Q+A: The Founders of Ballers Bridge
A new website looks to take the middle man out of high school basketball recruiting.
by Bill DiFilippo / @bflip33
The world of high-school basketball recruiting gets bigger and bigger every year. Various websites have their rankings of their top-150 or so recruits in the country, with massive databases available for fans and coaches to look up other two, three or four star players. Their commitments are huge news, sometimes even streamed online or on ESPN, as we saw when Jabari Parker committed to Duke in December. Sometimes, commitments are the topic of discussion among experts, as we saw this past May when Andrew Wiggins committed to Kansas.
But what about everyone else? What about the guys who have dreams of playing college ball, whether in D1, D2, D3, JuCo, NAIA or anywhere else, but can’t get their name out there as easily as the elite guys?
A new website called Ballers Bridge looks to take care of that issue by, essentially, cutting out the middle man. The site, which is based on the popular website LinkedIn, is a way for recruits to connect with other recruits and coaches across the country.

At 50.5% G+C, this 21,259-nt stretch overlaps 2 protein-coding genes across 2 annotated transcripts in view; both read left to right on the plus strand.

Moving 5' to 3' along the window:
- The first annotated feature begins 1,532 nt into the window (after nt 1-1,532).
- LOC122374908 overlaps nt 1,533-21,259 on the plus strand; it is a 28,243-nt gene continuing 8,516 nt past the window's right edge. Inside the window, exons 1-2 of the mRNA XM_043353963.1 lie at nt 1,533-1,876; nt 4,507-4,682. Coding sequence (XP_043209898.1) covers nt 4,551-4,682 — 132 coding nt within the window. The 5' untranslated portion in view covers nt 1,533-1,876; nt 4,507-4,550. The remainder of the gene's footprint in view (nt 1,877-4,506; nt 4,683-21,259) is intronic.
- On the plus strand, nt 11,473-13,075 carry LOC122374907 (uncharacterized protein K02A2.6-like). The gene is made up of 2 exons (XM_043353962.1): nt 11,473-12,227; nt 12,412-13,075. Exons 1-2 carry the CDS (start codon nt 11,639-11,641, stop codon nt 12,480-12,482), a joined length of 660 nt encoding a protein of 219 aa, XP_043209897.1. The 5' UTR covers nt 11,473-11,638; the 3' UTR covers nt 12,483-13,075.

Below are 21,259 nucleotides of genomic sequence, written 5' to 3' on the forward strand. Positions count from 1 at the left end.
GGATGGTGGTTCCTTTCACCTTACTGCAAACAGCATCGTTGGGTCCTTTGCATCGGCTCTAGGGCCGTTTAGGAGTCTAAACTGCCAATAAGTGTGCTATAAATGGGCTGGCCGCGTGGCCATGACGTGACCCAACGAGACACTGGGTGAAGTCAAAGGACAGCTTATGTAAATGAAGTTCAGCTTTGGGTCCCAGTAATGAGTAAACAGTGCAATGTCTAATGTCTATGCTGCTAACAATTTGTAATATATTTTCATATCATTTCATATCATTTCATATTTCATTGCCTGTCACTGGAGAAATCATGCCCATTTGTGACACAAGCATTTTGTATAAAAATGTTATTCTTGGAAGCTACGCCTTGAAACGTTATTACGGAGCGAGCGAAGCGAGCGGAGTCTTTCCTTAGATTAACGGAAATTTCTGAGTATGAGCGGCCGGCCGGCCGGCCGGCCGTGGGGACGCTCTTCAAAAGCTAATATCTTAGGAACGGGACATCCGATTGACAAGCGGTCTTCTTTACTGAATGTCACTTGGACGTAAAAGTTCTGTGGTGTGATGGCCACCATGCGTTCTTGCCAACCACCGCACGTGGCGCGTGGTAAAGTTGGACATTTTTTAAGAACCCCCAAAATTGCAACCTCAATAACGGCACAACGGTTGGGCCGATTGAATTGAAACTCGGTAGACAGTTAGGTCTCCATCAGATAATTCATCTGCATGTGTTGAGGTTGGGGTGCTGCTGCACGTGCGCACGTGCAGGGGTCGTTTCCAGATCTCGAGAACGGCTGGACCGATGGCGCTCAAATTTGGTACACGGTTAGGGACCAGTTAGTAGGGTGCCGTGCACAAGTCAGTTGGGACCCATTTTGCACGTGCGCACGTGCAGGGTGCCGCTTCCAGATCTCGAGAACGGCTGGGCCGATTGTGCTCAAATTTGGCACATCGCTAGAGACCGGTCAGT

Started by two former employees of the Cleveland Cavaliers with no experience running a website, Gerald Cannon and Armand Brown, Ballers Bridge launched on July 25. The two sat down with SLAM to discuss the website, their inspiration for making it and what they hope it turns into.
SLAM: What is Ballers Bridge?
Gerald Cannon: Ballers Bridge, essentially, is a LinkedIn for high school athletes. It’s a way for players who are not considered one of the top-tier players in the country, like the top 200 guys, to be able to create more exposure for themselves, more opportunities for that athletic scholarship right now.
SLAM: What was the inspiration behind starting this?
GC: The inspiration behind Ballers Bridge came originally from just myself having gone through the process, growing up with a family that didn’t know about the process at all, and not being seen as that top-tier guy. There’s so many hurdles out there for guys, you don’t know about the process, so that already puts you behind. And then you want to get your name out there, so it was just something that I experienced going from high school to college and then from college to playing professionally overseas. I thought a lot of things that could have helped me and made the process a lot easier.
SLAM: What history do you two have, both with basketball/recruiting and with technology, like starting a website?